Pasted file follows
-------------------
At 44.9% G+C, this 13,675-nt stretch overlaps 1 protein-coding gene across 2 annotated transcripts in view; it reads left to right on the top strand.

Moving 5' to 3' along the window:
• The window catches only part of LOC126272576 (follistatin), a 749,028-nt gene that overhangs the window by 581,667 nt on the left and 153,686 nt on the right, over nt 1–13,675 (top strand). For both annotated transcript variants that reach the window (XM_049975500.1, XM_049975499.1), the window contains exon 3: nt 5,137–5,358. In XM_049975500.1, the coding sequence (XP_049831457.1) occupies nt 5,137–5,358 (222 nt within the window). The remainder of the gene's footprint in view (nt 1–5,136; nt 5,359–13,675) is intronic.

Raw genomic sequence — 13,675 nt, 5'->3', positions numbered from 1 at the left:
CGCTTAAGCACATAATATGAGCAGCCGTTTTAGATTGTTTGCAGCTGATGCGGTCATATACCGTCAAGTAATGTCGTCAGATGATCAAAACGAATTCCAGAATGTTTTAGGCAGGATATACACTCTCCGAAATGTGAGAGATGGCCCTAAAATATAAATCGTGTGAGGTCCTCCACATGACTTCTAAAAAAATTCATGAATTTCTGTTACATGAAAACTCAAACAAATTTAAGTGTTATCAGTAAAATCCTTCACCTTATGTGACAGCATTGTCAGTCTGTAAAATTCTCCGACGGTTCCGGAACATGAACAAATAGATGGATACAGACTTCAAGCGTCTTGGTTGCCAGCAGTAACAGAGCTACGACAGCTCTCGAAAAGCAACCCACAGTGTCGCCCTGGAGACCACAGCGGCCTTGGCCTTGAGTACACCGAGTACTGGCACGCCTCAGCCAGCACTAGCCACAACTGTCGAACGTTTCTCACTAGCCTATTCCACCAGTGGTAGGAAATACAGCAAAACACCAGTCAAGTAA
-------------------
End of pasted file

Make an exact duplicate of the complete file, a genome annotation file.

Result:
At 44.9% G+C, this 13,675-nt stretch overlaps 1 protein-coding gene across 2 annotated transcripts in view; it reads left to right on the top strand.

Moving 5' to 3' along the window:
• The window catches only part of LOC126272576 (follistatin), a 749,028-nt gene that overhangs the window by 581,667 nt on the left and 153,686 nt on the right, over nt 1–13,675 (top strand). For both annotated transcript variants that reach the window (XM_049975500.1, XM_049975499.1), the window contains exon 3: nt 5,137–5,358. In XM_049975500.1, the coding sequence (XP_049831457.1) occupies nt 5,137–5,358 (222 nt within the window). The remainder of the gene's footprint in view (nt 1–5,136; nt 5,359–13,675) is intronic.

Raw genomic sequence — 13,675 nt, 5'->3', positions numbered from 1 at the left:
CGCTTAAGCACATAATATGAGCAGCCGTTTTAGATTGTTTGCAGCTGATGCGGTCATATACCGTCAAGTAATGTCGTCAGATGATCAAAACGAATTCCAGAATGTTTTAGGCAGGATATACACTCTCCGAAATGTGAGAGATGGCCCTAAAATATAAATCGTGTGAGGTCCTCCACATGACTTCTAAAAAAATTCATGAATTTCTGTTACATGAAAACTCAAACAAATTTAAGTGTTATCAGTAAAATCCTTCACCTTATGTGACAGCATTGTCAGTCTGTAAAATTCTCCGACGGTTCCGGAACATGAACAAATAGATGGATACAGACTTCAAGCGTCTTGGTTGCCAGCAGTAACAGAGCTACGACAGCTCTCGAAAAGCAACCCACAGTGTCGCCCTGGAGACCACAGCGGCCTTGGCCTTGAGTACACCGAGTACTGGCACGCCTCAGCCAGCACTAGCCACAACTGTCGAACGTTTCTCACTAGCCTATTCCACCAGTGGTAGGAAATACAGCAAAACACCAGTCAAGTAA